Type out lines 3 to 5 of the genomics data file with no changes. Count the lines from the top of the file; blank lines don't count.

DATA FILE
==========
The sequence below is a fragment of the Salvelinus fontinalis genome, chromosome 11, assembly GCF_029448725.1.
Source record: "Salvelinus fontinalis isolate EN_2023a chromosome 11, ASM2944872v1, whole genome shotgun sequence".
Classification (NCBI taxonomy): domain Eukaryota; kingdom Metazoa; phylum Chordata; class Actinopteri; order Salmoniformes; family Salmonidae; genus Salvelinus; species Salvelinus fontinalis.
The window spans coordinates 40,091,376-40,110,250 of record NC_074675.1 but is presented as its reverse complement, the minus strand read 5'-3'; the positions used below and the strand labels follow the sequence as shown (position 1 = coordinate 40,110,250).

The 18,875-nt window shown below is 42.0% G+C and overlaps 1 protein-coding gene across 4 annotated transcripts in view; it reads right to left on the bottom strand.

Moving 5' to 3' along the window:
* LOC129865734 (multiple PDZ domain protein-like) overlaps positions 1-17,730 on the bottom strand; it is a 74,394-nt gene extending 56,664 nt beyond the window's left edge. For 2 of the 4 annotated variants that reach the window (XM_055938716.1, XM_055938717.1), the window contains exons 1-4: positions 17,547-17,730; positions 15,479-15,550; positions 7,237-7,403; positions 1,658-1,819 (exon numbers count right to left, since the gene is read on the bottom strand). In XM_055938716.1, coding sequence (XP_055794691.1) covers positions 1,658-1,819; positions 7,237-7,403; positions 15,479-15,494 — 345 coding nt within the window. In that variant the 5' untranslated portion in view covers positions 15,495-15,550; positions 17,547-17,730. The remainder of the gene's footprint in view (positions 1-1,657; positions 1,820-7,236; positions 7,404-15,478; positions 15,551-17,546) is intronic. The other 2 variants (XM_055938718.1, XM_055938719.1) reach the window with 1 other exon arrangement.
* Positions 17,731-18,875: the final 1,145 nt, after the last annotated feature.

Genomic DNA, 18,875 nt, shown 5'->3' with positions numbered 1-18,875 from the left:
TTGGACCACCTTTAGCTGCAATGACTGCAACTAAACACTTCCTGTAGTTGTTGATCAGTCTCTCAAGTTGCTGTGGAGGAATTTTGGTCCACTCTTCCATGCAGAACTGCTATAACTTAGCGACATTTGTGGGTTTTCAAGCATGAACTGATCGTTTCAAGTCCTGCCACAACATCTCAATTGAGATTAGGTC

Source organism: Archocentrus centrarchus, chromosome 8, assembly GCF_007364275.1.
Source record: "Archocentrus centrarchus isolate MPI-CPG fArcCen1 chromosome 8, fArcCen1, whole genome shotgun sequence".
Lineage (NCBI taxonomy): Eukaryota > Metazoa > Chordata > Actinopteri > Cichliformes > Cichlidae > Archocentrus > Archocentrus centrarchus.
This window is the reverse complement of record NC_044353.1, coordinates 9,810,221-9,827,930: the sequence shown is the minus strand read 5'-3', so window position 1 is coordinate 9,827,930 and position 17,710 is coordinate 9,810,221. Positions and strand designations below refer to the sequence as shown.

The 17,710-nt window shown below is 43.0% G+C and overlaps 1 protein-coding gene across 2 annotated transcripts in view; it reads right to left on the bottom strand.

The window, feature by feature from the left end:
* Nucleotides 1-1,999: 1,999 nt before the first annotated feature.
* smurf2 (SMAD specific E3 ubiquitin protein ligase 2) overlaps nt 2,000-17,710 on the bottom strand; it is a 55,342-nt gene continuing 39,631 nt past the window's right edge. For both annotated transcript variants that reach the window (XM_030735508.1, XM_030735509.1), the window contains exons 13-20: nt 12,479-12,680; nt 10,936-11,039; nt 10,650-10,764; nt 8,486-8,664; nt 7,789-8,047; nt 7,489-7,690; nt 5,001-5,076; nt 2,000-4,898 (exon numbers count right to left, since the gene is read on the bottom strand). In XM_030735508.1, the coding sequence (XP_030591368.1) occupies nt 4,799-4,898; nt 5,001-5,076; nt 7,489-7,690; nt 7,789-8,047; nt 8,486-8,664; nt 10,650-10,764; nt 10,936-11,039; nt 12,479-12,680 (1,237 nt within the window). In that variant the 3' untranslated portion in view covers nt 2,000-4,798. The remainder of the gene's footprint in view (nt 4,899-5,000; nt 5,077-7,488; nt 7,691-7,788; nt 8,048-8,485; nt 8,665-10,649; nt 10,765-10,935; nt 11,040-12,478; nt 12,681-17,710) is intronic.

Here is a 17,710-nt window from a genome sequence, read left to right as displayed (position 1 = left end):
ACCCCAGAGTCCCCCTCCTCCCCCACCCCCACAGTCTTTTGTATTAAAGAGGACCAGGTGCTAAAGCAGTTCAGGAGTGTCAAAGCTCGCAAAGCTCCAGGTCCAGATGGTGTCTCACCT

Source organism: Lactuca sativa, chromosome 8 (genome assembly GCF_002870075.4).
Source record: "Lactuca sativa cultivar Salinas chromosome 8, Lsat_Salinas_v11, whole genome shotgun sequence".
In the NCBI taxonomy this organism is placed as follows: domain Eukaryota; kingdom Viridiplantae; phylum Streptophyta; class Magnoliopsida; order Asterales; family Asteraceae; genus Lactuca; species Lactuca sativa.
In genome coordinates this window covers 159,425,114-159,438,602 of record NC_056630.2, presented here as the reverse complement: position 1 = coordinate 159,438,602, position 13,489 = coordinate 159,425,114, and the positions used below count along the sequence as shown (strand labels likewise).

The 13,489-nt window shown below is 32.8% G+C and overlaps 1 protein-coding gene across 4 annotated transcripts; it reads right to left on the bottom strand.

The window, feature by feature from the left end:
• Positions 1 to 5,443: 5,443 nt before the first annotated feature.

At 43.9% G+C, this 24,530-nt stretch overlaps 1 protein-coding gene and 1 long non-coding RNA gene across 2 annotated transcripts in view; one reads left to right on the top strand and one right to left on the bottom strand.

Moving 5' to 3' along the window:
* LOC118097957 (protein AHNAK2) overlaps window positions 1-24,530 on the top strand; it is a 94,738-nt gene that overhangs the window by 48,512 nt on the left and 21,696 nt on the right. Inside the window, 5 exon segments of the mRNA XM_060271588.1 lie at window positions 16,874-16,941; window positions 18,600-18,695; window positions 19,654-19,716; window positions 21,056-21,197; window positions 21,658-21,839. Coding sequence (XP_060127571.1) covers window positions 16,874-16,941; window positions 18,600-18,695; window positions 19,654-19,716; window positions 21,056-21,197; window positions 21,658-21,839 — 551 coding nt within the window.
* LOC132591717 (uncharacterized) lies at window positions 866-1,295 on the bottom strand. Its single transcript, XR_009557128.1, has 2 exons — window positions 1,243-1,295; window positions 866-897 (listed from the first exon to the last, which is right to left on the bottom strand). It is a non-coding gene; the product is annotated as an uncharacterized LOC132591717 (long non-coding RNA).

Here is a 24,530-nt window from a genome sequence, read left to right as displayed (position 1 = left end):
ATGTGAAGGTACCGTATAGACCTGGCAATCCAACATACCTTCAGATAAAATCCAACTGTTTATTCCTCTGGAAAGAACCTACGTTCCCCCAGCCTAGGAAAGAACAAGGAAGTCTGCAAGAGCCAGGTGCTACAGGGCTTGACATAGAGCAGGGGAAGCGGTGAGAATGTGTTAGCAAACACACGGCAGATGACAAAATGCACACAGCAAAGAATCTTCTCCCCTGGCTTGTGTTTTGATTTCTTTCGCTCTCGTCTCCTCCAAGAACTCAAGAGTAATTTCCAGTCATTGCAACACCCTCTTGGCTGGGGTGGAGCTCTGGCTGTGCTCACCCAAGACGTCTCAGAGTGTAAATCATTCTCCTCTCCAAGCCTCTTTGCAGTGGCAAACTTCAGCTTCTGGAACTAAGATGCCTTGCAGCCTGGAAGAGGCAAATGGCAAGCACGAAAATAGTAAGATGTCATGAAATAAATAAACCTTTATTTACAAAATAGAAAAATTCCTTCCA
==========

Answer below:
Classification (NCBI taxonomy): domain Eukaryota; kingdom Metazoa; phylum Chordata; class Actinopteri; order Salmoniformes; family Salmonidae; genus Salvelinus; species Salvelinus fontinalis.
The window spans coordinates 40,091,376-40,110,250 of record NC_074675.1 but is presented as its reverse complement, the minus strand read 5'-3'; the positions used below and the strand labels follow the sequence as shown (position 1 = coordinate 40,110,250).

The 18,875-nt window shown below is 42.0% G+C and overlaps 1 protein-coding gene across 4 annotated transcripts in view; it reads right to left on the bottom strand.